Amy: Diana, with her origins in greek myth, would be all too familiar with the kind of nastiness that crawls from evil boxes. Pandora, anyone? Morrison knows how to play Wonderwoman, he should shut up about not getting her.
Further evidence on the next page
Zom: By filtering the events of Return of Bruce Wayne through the lens of Wonder Woman’s dialogue we can see not just routes into a Morrisonian portrayal of Wonder Woman, but ways for the universe/story to lose its bat-centricity. In these panels I can feel the different ur-myths of the DCU grinding up against each other as for a brief few moments the story is hijacked by Diana, and refocused as her own, and we feel its pull and power. In these frames Morrison elegantly sidesteps complaints of parochialism by reintroducing the demented grandeur of the DCU. Also, whether he knew he was doing it or not, with this dialogue Morrison opens the door a crack for this issue’s big message – that Batman gets by with a little help from his friends – in part because they have universes of their own to bring to bear when the going gets tough.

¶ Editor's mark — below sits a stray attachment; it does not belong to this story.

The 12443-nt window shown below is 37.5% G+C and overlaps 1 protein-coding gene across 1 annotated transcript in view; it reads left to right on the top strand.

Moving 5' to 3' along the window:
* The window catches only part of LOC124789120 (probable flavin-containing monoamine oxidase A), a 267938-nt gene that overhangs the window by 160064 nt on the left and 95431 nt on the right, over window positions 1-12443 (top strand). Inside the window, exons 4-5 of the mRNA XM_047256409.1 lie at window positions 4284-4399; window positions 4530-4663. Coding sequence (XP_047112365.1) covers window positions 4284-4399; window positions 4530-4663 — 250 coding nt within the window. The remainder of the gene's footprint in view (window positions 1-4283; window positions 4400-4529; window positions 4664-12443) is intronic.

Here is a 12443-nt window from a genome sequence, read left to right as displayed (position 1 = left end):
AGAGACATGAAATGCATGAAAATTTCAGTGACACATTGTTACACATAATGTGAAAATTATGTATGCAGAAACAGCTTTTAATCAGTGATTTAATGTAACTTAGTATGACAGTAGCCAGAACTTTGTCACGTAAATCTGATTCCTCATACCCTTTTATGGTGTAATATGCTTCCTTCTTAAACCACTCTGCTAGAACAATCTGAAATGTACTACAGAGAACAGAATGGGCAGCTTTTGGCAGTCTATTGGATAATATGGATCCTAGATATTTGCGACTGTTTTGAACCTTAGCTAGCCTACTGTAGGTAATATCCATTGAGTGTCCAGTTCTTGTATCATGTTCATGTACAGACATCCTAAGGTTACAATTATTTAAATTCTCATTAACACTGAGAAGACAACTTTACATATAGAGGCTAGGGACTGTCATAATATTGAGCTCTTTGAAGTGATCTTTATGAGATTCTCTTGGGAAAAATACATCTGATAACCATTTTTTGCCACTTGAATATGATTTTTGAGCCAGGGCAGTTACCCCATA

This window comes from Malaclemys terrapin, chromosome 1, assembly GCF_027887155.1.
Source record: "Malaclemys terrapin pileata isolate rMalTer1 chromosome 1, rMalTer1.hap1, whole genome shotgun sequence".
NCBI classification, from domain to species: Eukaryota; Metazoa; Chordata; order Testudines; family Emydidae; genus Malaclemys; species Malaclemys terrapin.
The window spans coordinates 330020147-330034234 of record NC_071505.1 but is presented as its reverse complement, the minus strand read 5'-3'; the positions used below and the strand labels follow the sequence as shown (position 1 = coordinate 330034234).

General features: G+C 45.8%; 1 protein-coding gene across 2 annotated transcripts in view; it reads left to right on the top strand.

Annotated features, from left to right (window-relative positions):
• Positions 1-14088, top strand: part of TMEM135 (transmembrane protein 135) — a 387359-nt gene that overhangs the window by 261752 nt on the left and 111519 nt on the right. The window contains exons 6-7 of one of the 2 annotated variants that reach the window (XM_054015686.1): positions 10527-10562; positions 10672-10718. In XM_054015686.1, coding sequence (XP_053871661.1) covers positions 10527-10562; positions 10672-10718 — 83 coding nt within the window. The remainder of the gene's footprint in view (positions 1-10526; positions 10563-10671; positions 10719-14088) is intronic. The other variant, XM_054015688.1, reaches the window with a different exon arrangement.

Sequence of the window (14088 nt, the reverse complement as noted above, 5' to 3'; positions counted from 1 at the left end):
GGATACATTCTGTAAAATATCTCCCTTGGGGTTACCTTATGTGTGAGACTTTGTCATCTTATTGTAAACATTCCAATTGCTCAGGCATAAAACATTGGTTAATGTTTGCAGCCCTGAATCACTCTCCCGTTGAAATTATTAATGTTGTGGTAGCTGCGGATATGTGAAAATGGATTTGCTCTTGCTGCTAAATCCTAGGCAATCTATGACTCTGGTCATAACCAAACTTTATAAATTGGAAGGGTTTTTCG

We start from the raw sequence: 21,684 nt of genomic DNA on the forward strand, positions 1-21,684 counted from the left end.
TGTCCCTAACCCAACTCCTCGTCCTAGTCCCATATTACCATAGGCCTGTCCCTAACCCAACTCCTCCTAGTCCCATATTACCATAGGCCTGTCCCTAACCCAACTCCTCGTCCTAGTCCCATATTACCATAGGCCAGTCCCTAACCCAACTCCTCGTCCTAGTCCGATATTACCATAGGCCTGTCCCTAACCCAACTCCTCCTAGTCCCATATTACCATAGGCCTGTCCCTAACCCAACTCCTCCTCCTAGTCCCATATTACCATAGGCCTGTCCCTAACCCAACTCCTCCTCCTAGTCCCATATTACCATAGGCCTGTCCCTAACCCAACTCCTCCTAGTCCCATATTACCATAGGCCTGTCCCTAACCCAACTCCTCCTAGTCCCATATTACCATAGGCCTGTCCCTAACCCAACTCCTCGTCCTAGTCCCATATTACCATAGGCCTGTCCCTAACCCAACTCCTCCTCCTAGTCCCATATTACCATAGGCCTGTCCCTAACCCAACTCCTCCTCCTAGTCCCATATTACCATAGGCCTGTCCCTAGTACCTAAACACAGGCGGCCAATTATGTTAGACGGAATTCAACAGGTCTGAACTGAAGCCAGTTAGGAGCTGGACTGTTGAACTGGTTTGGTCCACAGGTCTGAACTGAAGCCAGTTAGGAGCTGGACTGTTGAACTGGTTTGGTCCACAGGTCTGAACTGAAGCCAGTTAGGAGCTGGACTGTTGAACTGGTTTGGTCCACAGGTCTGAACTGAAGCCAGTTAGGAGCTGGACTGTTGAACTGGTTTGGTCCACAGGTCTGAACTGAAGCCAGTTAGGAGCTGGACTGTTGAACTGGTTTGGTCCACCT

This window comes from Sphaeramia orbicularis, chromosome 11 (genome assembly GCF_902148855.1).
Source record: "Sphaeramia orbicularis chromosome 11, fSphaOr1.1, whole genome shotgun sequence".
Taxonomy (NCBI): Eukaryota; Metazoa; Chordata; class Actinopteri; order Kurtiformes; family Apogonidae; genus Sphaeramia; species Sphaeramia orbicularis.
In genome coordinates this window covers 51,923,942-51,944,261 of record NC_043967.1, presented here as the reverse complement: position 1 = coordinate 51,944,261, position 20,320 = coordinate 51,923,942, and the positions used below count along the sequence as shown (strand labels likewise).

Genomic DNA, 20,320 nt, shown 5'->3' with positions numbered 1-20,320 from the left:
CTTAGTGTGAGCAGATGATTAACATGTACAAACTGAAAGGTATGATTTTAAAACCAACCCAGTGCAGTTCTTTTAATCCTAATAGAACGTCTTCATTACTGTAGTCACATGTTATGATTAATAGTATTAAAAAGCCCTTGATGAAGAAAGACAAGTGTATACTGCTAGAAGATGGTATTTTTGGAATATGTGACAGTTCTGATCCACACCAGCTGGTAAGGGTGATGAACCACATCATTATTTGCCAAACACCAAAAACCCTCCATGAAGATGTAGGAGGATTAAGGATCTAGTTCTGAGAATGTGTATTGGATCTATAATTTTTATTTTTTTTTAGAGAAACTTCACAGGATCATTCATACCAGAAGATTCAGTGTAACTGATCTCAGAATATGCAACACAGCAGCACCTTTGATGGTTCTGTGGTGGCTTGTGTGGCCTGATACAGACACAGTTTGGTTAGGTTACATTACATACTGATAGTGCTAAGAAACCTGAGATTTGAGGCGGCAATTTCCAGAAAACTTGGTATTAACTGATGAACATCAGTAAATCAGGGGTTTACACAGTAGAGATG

Amy: part of me’s really feeling the need for nu-Batman Inc. Bruce to get sexy time again, and have a healthy relationship. Now that could manifest as the odd, err… *power-fuck* with a buddy, but it would be even better if it was taken further and we saw actual bat-romance blossom. He’s got all that post-barbelithian energy going on and he needs somewhere to put it. And if Morrison decides to go in the hairy chested love god direction – he has to really – then, seeing as this is the superhero Batman we’re gonna be dealing with, I’m opting for a super over a mortal. Catwoman seems like a good option, but I can’t help toying with the idea… What about Wonderwoman? It would be the ultimate, international, jet-setting romance (you can just see Bruce emerging from the sea all Bond like and striding up the shore of Paradise Island to claim his amazonian lady love – it may be a bit reactionary, but it’s perfect), and, well, haven’t we danced around the Bruce/Diana thing for long enough now. Somebody needs to play it out.